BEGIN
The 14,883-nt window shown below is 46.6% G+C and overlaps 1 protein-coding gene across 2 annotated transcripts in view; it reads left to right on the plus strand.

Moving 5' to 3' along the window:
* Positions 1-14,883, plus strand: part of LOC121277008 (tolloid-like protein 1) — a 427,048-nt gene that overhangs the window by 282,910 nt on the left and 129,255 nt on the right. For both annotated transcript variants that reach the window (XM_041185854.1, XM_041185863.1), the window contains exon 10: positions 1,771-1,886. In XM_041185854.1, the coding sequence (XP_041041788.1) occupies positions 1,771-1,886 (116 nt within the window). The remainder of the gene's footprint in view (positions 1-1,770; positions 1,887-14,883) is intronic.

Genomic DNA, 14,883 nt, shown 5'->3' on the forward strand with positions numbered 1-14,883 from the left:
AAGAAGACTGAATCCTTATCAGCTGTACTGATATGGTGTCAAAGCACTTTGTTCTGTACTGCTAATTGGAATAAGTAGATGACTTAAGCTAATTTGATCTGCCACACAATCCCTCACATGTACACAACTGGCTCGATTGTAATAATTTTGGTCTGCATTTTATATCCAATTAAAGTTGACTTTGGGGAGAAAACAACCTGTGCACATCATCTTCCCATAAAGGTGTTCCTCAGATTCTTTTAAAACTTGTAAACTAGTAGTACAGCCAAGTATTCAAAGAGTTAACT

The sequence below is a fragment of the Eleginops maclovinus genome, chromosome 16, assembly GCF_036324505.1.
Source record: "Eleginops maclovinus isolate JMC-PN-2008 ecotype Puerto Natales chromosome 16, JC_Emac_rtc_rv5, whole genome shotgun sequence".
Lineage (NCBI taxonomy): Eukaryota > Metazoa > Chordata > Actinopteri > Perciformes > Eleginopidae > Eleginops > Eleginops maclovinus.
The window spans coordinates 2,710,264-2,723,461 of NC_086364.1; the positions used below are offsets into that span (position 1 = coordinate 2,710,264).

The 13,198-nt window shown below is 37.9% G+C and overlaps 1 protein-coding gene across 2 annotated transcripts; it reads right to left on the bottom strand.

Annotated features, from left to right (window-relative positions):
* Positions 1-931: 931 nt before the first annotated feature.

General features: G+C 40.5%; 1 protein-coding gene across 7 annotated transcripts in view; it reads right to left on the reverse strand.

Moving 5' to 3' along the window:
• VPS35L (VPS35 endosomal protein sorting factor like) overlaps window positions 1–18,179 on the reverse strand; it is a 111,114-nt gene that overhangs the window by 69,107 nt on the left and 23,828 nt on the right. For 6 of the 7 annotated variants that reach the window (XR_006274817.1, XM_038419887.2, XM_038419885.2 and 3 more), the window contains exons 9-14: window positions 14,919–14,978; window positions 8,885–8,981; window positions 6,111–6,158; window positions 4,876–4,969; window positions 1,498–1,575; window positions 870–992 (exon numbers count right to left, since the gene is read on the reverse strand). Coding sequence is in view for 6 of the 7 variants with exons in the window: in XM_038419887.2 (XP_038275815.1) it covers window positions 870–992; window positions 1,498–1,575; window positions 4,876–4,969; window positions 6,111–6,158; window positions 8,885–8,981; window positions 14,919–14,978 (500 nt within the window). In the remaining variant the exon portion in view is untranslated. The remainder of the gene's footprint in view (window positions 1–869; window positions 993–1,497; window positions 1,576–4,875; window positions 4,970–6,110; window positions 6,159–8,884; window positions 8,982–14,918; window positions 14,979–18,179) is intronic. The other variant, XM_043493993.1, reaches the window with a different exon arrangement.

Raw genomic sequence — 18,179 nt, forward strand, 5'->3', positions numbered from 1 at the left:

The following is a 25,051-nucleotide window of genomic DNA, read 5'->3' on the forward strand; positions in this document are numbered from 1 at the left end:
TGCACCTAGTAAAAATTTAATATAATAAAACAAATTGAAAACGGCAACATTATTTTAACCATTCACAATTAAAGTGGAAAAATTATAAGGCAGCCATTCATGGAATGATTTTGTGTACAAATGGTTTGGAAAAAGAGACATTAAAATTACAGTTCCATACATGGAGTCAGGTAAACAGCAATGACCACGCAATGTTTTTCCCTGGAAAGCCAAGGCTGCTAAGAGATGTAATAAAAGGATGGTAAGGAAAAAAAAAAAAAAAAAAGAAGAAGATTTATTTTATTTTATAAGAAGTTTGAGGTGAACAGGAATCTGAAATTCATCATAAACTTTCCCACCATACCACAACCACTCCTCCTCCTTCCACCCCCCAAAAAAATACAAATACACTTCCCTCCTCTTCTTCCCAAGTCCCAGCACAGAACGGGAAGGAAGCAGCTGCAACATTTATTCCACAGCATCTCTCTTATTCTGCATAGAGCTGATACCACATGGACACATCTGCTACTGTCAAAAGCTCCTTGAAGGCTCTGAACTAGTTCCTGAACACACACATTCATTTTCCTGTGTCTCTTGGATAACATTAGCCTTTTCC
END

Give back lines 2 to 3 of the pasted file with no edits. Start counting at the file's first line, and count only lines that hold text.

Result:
Moving 5' to 3' along the window:
* Positions 1-14,883, plus strand: part of LOC121277008 (tolloid-like protein 1) — a 427,048-nt gene that overhangs the window by 282,910 nt on the left and 129,255 nt on the right. For both annotated transcript variants that reach the window (XM_041185854.1, XM_041185863.1), the window contains exon 10: positions 1,771-1,886. In XM_041185854.1, the coding sequence (XP_041041788.1) occupies positions 1,771-1,886 (116 nt within the window). The remainder of the gene's footprint in view (positions 1-1,770; positions 1,887-14,883) is intronic.